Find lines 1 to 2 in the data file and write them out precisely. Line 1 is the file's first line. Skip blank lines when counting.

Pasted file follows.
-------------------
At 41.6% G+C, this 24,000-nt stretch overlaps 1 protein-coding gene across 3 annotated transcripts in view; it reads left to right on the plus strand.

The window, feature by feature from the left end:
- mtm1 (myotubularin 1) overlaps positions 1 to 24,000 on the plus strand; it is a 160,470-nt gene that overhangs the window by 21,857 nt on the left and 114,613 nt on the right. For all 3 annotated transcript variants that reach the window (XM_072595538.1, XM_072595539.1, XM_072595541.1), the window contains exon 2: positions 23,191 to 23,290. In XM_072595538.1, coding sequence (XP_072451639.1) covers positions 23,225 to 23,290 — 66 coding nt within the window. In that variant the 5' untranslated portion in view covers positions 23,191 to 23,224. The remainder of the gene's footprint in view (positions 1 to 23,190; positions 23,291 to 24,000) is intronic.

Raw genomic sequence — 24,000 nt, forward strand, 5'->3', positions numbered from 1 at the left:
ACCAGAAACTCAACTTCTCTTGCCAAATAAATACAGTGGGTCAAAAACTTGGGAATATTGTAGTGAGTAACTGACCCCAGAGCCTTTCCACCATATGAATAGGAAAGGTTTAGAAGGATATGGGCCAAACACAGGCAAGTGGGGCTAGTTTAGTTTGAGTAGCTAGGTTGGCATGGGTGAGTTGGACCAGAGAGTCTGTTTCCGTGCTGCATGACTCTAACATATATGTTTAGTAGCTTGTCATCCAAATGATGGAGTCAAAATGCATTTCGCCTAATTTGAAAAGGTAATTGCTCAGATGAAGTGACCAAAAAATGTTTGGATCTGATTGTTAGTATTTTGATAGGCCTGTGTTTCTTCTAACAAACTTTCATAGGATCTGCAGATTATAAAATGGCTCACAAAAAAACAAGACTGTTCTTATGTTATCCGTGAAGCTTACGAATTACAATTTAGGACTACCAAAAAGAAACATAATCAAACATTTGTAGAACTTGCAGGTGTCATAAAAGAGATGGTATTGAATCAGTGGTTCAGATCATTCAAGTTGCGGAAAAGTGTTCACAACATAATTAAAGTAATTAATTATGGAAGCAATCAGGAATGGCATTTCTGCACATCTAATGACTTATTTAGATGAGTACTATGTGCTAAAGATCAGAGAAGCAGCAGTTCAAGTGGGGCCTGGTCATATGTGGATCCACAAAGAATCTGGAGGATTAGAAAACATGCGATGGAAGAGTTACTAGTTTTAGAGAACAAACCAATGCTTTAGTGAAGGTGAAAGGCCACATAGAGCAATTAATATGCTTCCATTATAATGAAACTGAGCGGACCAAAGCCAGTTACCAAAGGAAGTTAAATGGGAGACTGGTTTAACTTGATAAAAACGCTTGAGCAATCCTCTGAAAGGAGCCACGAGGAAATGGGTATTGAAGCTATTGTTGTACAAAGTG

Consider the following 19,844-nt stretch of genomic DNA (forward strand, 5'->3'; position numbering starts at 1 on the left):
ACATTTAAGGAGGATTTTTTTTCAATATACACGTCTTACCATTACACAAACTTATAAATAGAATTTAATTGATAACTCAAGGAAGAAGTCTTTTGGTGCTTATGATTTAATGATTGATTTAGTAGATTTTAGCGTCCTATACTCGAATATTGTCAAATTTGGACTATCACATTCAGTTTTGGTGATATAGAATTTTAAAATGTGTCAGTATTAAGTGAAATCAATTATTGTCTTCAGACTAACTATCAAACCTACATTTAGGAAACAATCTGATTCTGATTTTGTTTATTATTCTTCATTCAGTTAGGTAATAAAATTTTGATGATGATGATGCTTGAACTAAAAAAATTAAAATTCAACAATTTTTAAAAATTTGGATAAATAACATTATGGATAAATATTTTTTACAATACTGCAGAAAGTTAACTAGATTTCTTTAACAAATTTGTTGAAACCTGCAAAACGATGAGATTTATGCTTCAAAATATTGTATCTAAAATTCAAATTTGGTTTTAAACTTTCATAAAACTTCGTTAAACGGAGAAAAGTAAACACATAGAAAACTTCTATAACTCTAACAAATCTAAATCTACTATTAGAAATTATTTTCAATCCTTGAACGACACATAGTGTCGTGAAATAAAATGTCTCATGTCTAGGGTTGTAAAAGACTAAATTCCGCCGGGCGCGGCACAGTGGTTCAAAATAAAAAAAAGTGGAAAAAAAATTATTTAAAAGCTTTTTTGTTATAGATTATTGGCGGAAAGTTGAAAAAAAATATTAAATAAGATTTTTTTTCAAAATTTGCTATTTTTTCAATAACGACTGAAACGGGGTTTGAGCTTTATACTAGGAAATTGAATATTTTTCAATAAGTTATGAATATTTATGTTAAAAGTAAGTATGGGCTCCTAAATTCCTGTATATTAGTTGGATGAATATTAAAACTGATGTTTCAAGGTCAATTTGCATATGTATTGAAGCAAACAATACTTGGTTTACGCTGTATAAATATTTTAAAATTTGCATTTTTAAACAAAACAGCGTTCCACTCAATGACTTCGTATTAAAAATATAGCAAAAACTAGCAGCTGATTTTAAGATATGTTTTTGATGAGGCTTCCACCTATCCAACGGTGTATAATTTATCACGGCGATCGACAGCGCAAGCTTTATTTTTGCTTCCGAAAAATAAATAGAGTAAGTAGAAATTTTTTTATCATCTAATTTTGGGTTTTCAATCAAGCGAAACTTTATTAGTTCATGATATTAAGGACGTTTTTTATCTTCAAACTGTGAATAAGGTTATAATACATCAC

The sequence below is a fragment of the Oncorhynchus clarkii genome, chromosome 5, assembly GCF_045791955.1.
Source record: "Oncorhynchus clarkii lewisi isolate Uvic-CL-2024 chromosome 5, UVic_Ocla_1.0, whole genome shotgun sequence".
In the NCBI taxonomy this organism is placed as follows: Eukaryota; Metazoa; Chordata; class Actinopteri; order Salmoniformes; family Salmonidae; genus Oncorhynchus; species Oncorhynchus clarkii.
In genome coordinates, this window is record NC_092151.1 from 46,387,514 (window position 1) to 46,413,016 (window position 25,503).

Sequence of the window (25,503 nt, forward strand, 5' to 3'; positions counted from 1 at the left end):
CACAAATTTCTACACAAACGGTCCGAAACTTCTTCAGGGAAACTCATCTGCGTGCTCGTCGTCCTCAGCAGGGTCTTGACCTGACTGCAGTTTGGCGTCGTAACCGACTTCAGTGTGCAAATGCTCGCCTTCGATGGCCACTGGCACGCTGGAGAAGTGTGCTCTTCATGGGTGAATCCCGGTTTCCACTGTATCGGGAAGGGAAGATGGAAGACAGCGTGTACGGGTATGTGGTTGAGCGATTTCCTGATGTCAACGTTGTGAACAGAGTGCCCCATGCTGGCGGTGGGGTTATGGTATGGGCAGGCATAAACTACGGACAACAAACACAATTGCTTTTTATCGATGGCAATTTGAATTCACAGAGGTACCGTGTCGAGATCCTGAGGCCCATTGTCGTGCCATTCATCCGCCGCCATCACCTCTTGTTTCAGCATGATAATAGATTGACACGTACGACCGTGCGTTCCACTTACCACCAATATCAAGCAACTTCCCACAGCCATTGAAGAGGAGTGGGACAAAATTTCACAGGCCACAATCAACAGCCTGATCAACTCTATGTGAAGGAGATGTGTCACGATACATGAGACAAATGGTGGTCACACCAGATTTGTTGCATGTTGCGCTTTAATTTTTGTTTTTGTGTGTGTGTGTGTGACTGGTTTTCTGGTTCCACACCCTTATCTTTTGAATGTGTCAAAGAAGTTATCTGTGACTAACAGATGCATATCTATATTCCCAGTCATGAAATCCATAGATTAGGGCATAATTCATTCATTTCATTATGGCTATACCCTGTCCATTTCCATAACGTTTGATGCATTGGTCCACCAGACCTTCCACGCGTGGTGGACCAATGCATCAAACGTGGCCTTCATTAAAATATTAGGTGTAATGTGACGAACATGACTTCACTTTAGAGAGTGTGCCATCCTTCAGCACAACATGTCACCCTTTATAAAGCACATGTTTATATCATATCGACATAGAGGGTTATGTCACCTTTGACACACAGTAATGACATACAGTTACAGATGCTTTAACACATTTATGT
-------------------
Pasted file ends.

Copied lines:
At 41.6% G+C, this 24,000-nt stretch overlaps 1 protein-coding gene across 3 annotated transcripts in view; it reads left to right on the plus strand.

The window, feature by feature from the left end: